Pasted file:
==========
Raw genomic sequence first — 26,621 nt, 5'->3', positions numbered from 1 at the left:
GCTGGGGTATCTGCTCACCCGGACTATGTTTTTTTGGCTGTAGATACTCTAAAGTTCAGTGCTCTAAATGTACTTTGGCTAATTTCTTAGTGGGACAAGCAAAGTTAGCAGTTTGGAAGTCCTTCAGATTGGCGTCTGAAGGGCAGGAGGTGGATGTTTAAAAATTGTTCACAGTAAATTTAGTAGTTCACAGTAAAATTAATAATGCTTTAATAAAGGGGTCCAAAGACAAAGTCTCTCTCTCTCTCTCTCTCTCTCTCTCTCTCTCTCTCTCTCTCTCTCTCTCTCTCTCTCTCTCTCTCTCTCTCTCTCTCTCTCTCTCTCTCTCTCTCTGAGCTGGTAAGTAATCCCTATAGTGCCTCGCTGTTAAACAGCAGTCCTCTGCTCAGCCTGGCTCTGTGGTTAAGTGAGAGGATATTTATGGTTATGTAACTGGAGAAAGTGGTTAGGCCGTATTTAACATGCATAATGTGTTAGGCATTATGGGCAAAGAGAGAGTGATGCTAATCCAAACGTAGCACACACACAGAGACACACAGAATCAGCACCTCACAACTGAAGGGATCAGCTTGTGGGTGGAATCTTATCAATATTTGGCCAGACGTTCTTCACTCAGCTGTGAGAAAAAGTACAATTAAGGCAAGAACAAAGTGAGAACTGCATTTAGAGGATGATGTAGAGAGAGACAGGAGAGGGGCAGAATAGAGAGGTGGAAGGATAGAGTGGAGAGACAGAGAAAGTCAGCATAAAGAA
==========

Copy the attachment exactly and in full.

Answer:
Raw genomic sequence first — 26,621 nt, 5'->3', positions numbered from 1 at the left:
GCTGGGGTATCTGCTCACCCGGACTATGTTTTTTTGGCTGTAGATACTCTAAAGTTCAGTGCTCTAAATGTACTTTGGCTAATTTCTTAGTGGGACAAGCAAAGTTAGCAGTTTGGAAGTCCTTCAGATTGGCGTCTGAAGGGCAGGAGGTGGATGTTTAAAAATTGTTCACAGTAAATTTAGTAGTTCACAGTAAAATTAATAATGCTTTAATAAAGGGGTCCAAAGACAAAGTCTCTCTCTCTCTCTCTCTCTCTCTCTCTCTCTCTCTCTCTCTCTCTCTCTCTCTCTCTCTCTCTCTCTCTCTCTCTCTCTCTCTCTCTCTCTCTCTCTGAGCTGGTAAGTAATCCCTATAGTGCCTCGCTGTTAAACAGCAGTCCTCTGCTCAGCCTGGCTCTGTGGTTAAGTGAGAGGATATTTATGGTTATGTAACTGGAGAAAGTGGTTAGGCCGTATTTAACATGCATAATGTGTTAGGCATTATGGGCAAAGAGAGAGTGATGCTAATCCAAACGTAGCACACACACAGAGACACACAGAATCAGCACCTCACAACTGAAGGGATCAGCTTGTGGGTGGAATCTTATCAATATTTGGCCAGACGTTCTTCACTCAGCTGTGAGAAAAAGTACAATTAAGGCAAGAACAAAGTGAGAACTGCATTTAGAGGATGATGTAGAGAGAGACAGGAGAGGGGCAGAATAGAGAGGTGGAAGGATAGAGTGGAGAGACAGAGAAAGTCAGCATAAAGAA